Need a Ride?

All Innovate A conversation with Alex Esposito, Co-Founder of The Free Ride

The best things in life really are free—especially when it can get you from the office to your favorite post-work happy hour. The Free Ride Everywhere Downtown (affectionately known as FRED) in San Diego has become a staple vehicle (literally) for getting San Diegans and visitors where they need to go. And it’s not hard to see why. The friendly drivers and open-air experience fit right in with the relaxed style characteristic of Downtown San Diego.

With garages in multiple cities, FRED co-founders Alex Esposito and James Mirras each spend about a quarter of their time in America’s Finest City. We caught up with Alex when he was in town to chat about everything from new lithium batteries that will double drive time around the urban core, to fostering an employee culture in which people want to participate.

Q: How did FRED first get started?

Alex:  It started with James Mirras,and it actually started more of a hometown pet project. It’s been a micro-transit solution since the beginning, and initially started as beach shuttle. We found that there was an overcrowded beach parking lot and a ton of traffic caused by people driving around in circles looking for parking spots, burning gas, causing congestion, frustration — all the joys of limited parking. At the same time, there was an underutilized parking lot about a mile away and the parking lot was owned by the town of East Hampton. The problem was that it was a little bit farther than someone would walk. We eventually asked, what if you made it free? And, how do you make it free? We worked with advertisers and the city to fund the service and decided to use electric cars to cut the cost of fuel and create sort of a fun open-air experience that advertisers would want to be a part of. It took off pretty quickly—giving away free rides isn’t the hardest sell. From there, we were able to expand to South Florida, Santa Monica, Venice, Marina Del Rey, and then San Diego.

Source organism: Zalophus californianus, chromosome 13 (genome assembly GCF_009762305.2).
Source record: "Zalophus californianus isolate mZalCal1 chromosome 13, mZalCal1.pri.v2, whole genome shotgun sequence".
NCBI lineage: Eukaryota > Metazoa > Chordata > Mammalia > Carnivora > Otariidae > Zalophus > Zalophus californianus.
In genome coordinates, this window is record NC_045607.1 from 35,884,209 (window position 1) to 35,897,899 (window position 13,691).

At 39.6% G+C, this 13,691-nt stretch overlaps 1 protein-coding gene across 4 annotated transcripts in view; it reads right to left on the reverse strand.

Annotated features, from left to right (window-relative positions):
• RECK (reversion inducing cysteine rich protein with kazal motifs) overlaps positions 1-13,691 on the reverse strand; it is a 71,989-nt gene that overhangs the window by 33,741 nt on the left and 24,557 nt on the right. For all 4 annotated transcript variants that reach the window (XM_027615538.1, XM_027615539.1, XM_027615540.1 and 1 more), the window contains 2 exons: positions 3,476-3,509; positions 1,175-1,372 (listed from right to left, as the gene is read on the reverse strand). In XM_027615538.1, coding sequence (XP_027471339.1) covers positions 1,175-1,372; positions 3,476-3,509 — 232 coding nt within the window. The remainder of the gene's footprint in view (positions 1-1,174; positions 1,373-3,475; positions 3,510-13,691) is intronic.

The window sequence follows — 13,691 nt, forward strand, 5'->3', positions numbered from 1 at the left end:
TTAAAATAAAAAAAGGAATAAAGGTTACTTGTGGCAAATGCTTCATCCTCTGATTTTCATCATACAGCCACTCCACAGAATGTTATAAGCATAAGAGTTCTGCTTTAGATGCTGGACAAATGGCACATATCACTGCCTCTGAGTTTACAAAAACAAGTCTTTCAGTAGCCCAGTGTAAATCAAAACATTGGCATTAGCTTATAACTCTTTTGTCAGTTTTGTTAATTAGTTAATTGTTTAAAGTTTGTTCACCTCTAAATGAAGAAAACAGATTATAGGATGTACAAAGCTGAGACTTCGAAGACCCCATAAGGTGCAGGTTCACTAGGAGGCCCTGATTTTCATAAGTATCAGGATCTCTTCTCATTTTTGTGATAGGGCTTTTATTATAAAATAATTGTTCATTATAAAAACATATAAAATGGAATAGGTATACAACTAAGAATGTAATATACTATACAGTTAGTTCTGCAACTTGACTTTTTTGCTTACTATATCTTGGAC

Q: What challenges have come from operating in the startup scene?

Alex: The unknown is always a concern. A lot of entrepreneurs get hung up on small concerns. Focusing on how to solve them and not adding them up has helped us deal with the unknown. Instead of figuring out how many problems you have this week, focus on how to fix them. Our corporate motto is, “we’ll figure it out.” That’s not to say that you shouldn’t pre-plan — things are still going to come up that are unknown and you have to be ready to deal with them and not let them deter you from the ultimate goal of growing a business. The number of cars has also been a challenge. We’re working through our technology and finding different ways to improve that. We’ve had some great local sponsors, but I think combating the idea that it’s a totally city-run service has also been a little tough.

Q: What about the startup process has been rewarding?

Alex: We’ve received great feedback. We had 26,000 people sign up for the app in the first six weeks without spending a dollar on advertising. We’ve shuttled more than 140,000 people without burning an ounce of fuel in San Diego. I don’t think there’s too many programs in the whole country that could speak to that. One challenge is certainly the demand – there are a lot of people requesting rides and only a limited number of cars, so the more cars we can add, the better. I think that from a city’s perspective, what we’re doing is a lot less expensive than a lot of other alternatives. Not only the operating expenses but also the infrastructure investment. When you put in a bus, you need to put in a bus stop, you have to buy a quarter million dollar bus, you have to insure. There’s a lot of big up-front costs we are able to avoid.